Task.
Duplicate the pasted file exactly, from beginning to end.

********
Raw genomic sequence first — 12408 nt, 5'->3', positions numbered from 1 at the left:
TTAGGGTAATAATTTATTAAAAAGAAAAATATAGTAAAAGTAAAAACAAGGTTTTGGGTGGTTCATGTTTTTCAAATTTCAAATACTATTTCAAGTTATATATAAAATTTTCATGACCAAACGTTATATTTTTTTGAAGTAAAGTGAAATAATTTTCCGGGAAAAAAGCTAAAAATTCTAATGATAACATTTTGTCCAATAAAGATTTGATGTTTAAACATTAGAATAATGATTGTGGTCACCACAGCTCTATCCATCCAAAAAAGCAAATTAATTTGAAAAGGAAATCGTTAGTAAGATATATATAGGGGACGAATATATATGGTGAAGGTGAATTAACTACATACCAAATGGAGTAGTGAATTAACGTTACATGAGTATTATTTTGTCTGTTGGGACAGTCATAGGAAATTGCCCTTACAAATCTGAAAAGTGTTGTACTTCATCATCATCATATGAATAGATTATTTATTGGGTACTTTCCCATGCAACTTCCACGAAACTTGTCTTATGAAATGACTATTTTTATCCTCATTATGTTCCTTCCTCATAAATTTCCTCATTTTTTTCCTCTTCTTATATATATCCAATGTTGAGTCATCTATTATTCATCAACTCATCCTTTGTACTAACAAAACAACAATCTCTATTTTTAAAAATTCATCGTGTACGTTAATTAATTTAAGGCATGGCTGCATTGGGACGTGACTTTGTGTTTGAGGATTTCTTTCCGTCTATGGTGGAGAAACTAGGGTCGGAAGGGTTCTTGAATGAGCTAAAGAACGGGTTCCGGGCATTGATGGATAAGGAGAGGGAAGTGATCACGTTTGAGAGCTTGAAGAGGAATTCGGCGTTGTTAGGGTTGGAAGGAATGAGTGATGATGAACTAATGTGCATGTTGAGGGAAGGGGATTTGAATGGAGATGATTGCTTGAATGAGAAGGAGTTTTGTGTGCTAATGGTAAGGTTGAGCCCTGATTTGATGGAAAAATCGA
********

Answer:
Raw genomic sequence first — 12408 nt, 5'->3', positions numbered from 1 at the left:
TTAGGGTAATAATTTATTAAAAAGAAAAATATAGTAAAAGTAAAAACAAGGTTTTGGGTGGTTCATGTTTTTCAAATTTCAAATACTATTTCAAGTTATATATAAAATTTTCATGACCAAACGTTATATTTTTTTGAAGTAAAGTGAAATAATTTTCCGGGAAAAAAGCTAAAAATTCTAATGATAACATTTTGTCCAATAAAGATTTGATGTTTAAACATTAGAATAATGATTGTGGTCACCACAGCTCTATCCATCCAAAAAAGCAAATTAATTTGAAAAGGAAATCGTTAGTAAGATATATATAGGGGACGAATATATATGGTGAAGGTGAATTAACTACATACCAAATGGAGTAGTGAATTAACGTTACATGAGTATTATTTTGTCTGTTGGGACAGTCATAGGAAATTGCCCTTACAAATCTGAAAAGTGTTGTACTTCATCATCATCATATGAATAGATTATTTATTGGGTACTTTCCCATGCAACTTCCACGAAACTTGTCTTATGAAATGACTATTTTTATCCTCATTATGTTCCTTCCTCATAAATTTCCTCATTTTTTTCCTCTTCTTATATATATCCAATGTTGAGTCATCTATTATTCATCAACTCATCCTTTGTACTAACAAAACAACAATCTCTATTTTTAAAAATTCATCGTGTACGTTAATTAATTTAAGGCATGGCTGCATTGGGACGTGACTTTGTGTTTGAGGATTTCTTTCCGTCTATGGTGGAGAAACTAGGGTCGGAAGGGTTCTTGAATGAGCTAAAGAACGGGTTCCGGGCATTGATGGATAAGGAGAGGGAAGTGATCACGTTTGAGAGCTTGAAGAGGAATTCGGCGTTGTTAGGGTTGGAAGGAATGAGTGATGATGAACTAATGTGCATGTTGAGGGAAGGGGATTTGAATGGAGATGATTGCTTGAATGAGAAGGAGTTTTGTGTGCTAATGGTAAGGTTGAGCCCTGATTTGATGGAAAAATCGA